Tuesday, February 12, 2013

Crime against Women COURT, the Real and 'Kangaroo'


Crime against Women
COURT – the Real and 'Kangaroo'

The media and women's rights activists have raised eyebrows over what they call a "Kangaroo court" having let off a man accused of molesting a woman with just an apology. As per a report in The Times of India February 11 (http://articles.timesofindia.indiatimes.com/2013-02-11/india/37038653_1_police-station-kangaroo-court-molester) a group of elders of the village held their 'court' on the premises of Hansi police station and decided to let off a "molester" after his merely offering an apology. Following the "Kangaroo court" verdict the alleged accused is reported to have "touched the feet" of the victim's grandfather "in full public view and apologized assuring that he would not repeat his act." The matter was not reported to the police.

The critics of the decision do have a point as to how the people could – or were allowed to – hold a 'court' within police station premises. The settlement arrived at also holds mirror to the fact that they have less faith in the process of investigation and ultimate justice. That is why they preferred a verdict of the elders.

But there is hardly a ground for raising eyebrows at the verdict of the elders, described as a "Kangaroo court" in the light of leniency and consideration the Supreme Court (SC) has shown to a convict Mohinder Singh guilty of a much more heinous a crime. He had been sentenced to death by the lower court as if felt it was the rarest of the rare cases. The history of the conduct of the condemned man speaks for itself. He committed the crime while on parole from jail where he was undergoing a 12-year sentence for raping his 12-year-old daughter. In January 2005, he came out on parole and killed his wife who was a witness to the rape, and the daughter he had raped.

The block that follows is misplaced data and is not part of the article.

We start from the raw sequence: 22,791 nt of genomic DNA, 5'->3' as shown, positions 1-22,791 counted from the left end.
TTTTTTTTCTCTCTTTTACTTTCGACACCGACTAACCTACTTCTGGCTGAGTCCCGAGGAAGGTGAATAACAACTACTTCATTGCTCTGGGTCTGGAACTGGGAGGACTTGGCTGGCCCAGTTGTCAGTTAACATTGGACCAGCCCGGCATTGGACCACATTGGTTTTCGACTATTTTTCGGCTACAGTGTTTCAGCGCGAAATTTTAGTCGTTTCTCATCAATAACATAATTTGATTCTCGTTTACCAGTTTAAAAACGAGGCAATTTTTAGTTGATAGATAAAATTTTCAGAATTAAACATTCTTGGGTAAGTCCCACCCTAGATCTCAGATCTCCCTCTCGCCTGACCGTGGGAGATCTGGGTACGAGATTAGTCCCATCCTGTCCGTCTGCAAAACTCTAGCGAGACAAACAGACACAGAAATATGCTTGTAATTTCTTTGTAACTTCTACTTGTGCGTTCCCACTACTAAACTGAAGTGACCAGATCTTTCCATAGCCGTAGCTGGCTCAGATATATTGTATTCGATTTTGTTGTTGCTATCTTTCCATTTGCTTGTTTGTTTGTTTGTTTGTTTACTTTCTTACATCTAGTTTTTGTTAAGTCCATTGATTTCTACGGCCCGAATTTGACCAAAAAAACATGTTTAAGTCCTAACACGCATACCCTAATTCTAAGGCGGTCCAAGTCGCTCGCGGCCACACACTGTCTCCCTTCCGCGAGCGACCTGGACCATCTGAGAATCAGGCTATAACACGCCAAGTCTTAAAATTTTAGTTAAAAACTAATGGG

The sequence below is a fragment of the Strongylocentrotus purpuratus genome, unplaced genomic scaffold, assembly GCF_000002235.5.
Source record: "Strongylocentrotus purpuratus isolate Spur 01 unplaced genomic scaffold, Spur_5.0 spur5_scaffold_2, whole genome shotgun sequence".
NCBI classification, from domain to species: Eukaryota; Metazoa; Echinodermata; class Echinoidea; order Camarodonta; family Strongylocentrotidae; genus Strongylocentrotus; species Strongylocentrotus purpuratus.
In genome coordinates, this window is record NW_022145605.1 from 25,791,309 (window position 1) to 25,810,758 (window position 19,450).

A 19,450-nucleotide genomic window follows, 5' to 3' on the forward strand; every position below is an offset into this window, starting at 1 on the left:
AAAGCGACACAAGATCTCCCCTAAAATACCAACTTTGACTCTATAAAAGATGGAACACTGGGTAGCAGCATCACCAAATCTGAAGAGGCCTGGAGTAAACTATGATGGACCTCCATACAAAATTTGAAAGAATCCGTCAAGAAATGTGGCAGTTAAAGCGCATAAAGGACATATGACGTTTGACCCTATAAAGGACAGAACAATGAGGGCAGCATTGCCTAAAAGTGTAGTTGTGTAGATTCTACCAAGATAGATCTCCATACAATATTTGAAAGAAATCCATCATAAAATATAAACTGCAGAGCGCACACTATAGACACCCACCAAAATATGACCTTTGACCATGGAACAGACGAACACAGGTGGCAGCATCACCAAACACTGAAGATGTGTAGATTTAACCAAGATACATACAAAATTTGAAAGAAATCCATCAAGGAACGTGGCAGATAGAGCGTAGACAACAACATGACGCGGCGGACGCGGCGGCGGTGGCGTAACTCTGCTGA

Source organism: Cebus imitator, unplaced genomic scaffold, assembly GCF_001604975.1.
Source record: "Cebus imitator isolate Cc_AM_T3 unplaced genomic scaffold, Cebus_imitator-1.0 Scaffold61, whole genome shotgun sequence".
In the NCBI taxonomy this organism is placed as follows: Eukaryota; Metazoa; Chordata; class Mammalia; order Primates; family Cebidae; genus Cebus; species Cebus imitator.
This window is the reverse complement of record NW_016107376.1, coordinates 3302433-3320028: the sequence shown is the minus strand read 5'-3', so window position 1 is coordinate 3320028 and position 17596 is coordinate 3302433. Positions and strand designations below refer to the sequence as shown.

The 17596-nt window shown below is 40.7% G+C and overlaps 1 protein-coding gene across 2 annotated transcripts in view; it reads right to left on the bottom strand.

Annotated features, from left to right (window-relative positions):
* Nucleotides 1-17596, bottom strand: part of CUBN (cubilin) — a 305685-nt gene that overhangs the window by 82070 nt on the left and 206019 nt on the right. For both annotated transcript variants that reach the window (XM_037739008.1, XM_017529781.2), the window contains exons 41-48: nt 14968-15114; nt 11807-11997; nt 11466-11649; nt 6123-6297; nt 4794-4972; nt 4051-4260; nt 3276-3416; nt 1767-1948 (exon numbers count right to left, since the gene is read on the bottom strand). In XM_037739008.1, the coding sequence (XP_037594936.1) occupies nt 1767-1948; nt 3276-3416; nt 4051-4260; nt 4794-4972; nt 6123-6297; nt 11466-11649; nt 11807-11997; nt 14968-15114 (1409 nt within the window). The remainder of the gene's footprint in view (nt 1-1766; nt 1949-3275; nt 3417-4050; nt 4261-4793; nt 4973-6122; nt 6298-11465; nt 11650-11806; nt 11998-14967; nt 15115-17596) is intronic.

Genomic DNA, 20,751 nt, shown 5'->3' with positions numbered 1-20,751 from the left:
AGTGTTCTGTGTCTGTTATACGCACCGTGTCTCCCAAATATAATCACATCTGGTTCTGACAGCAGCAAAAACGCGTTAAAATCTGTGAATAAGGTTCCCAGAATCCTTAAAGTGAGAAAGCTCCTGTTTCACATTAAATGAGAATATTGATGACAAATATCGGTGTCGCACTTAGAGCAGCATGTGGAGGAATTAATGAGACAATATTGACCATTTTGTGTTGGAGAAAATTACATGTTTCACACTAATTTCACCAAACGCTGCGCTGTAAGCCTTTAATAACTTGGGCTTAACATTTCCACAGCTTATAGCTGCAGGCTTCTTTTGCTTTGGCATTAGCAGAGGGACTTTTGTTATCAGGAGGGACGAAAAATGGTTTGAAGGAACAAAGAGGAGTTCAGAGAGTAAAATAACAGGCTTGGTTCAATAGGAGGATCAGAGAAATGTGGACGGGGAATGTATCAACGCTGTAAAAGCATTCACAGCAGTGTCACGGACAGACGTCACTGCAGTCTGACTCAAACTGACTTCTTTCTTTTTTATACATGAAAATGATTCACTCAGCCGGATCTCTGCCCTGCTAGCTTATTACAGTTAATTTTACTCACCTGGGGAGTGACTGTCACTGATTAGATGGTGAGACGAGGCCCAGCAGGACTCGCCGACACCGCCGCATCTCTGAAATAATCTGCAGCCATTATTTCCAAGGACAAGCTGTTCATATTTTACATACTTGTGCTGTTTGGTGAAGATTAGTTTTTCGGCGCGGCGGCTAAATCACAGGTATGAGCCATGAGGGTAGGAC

But on appeal by the accused the SC on January 29, 2013 ruled that the man need not be sent to the gallows "as the crime did not fall under the rarest of rare cases". The SC further said that "his reformation is not foreclosed in this case." ()  

The verdict of the so-called "Kangaroo court" too needs to be viewed in the same light as the "reformation" of accused before this assembly of elders too "is not foreclosed in this case."  In the light of this verdict, how can howlers be raised for the nature of justice dispensed by the "Kangaroo court" in the instant case?

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